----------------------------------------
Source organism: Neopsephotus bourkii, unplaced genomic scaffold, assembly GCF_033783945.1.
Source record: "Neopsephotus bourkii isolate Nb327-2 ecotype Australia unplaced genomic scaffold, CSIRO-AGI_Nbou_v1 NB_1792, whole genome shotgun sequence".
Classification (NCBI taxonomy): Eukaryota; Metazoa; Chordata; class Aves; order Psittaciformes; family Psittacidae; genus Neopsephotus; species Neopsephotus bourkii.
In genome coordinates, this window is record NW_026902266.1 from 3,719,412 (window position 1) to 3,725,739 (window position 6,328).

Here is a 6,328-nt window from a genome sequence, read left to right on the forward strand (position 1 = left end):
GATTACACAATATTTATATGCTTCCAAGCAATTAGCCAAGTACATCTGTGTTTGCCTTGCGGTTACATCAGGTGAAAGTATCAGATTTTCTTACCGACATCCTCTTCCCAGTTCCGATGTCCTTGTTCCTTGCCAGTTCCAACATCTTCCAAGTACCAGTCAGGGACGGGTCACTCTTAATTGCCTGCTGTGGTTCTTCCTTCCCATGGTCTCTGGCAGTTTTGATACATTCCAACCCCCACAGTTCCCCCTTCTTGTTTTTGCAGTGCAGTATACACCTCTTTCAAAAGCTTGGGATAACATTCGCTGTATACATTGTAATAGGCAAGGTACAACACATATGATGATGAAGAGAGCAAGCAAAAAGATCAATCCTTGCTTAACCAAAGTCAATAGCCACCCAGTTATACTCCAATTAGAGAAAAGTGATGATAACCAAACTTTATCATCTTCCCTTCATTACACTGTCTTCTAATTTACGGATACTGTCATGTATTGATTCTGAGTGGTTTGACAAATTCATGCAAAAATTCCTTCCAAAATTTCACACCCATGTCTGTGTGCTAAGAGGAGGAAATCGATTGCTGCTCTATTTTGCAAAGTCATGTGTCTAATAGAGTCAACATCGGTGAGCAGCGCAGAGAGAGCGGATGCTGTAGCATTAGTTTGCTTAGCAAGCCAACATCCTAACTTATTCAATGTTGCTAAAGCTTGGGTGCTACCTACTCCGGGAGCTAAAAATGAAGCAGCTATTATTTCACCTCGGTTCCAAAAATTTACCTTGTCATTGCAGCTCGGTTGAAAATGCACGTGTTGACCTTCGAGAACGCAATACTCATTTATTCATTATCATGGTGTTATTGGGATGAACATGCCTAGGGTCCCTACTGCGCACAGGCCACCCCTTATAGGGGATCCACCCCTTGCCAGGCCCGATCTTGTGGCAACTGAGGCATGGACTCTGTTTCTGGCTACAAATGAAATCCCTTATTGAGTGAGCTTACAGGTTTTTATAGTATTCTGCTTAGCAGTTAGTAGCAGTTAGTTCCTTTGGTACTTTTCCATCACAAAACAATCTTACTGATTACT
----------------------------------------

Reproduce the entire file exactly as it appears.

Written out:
Source organism: Neopsephotus bourkii, unplaced genomic scaffold, assembly GCF_033783945.1.
Source record: "Neopsephotus bourkii isolate Nb327-2 ecotype Australia unplaced genomic scaffold, CSIRO-AGI_Nbou_v1 NB_1792, whole genome shotgun sequence".
Classification (NCBI taxonomy): Eukaryota; Metazoa; Chordata; class Aves; order Psittaciformes; family Psittacidae; genus Neopsephotus; species Neopsephotus bourkii.
In genome coordinates, this window is record NW_026902266.1 from 3,719,412 (window position 1) to 3,725,739 (window position 6,328).

Here is a 6,328-nt window from a genome sequence, read left to right on the forward strand (position 1 = left end):
GATTACACAATATTTATATGCTTCCAAGCAATTAGCCAAGTACATCTGTGTTTGCCTTGCGGTTACATCAGGTGAAAGTATCAGATTTTCTTACCGACATCCTCTTCCCAGTTCCGATGTCCTTGTTCCTTGCCAGTTCCAACATCTTCCAAGTACCAGTCAGGGACGGGTCACTCTTAATTGCCTGCTGTGGTTCTTCCTTCCCATGGTCTCTGGCAGTTTTGATACATTCCAACCCCCACAGTTCCCCCTTCTTGTTTTTGCAGTGCAGTATACACCTCTTTCAAAAGCTTGGGATAACATTCGCTGTATACATTGTAATAGGCAAGGTACAACACATATGATGATGAAGAGAGCAAGCAAAAAGATCAATCCTTGCTTAACCAAAGTCAATAGCCACCCAGTTATACTCCAATTAGAGAAAAGTGATGATAACCAAACTTTATCATCTTCCCTTCATTACACTGTCTTCTAATTTACGGATACTGTCATGTATTGATTCTGAGTGGTTTGACAAATTCATGCAAAAATTCCTTCCAAAATTTCACACCCATGTCTGTGTGCTAAGAGGAGGAAATCGATTGCTGCTCTATTTTGCAAAGTCATGTGTCTAATAGAGTCAACATCGGTGAGCAGCGCAGAGAGAGCGGATGCTGTAGCATTAGTTTGCTTAGCAAGCCAACATCCTAACTTATTCAATGTTGCTAAAGCTTGGGTGCTACCTACTCCGGGAGCTAAAAATGAAGCAGCTATTATTTCACCTCGGTTCCAAAAATTTACCTTGTCATTGCAGCTCGGTTGAAAATGCACGTGTTGACCTTCGAGAACGCAATACTCATTTATTCATTATCATGGTGTTATTGGGATGAACATGCCTAGGGTCCCTACTGCGCACAGGCCACCCCTTATAGGGGATCCACCCCTTGCCAGGCCCGATCTTGTGGCAACTGAGGCATGGACTCTGTTTCTGGCTACAAATGAAATCCCTTATTGAGTGAGCTTACAGGTTTTTATAGTATTCTGCTTAGCAGTTAGTAGCAGTTAGTTCCTTTGGTACTTTTCCATCACAAAACAATCTTACTGATTACT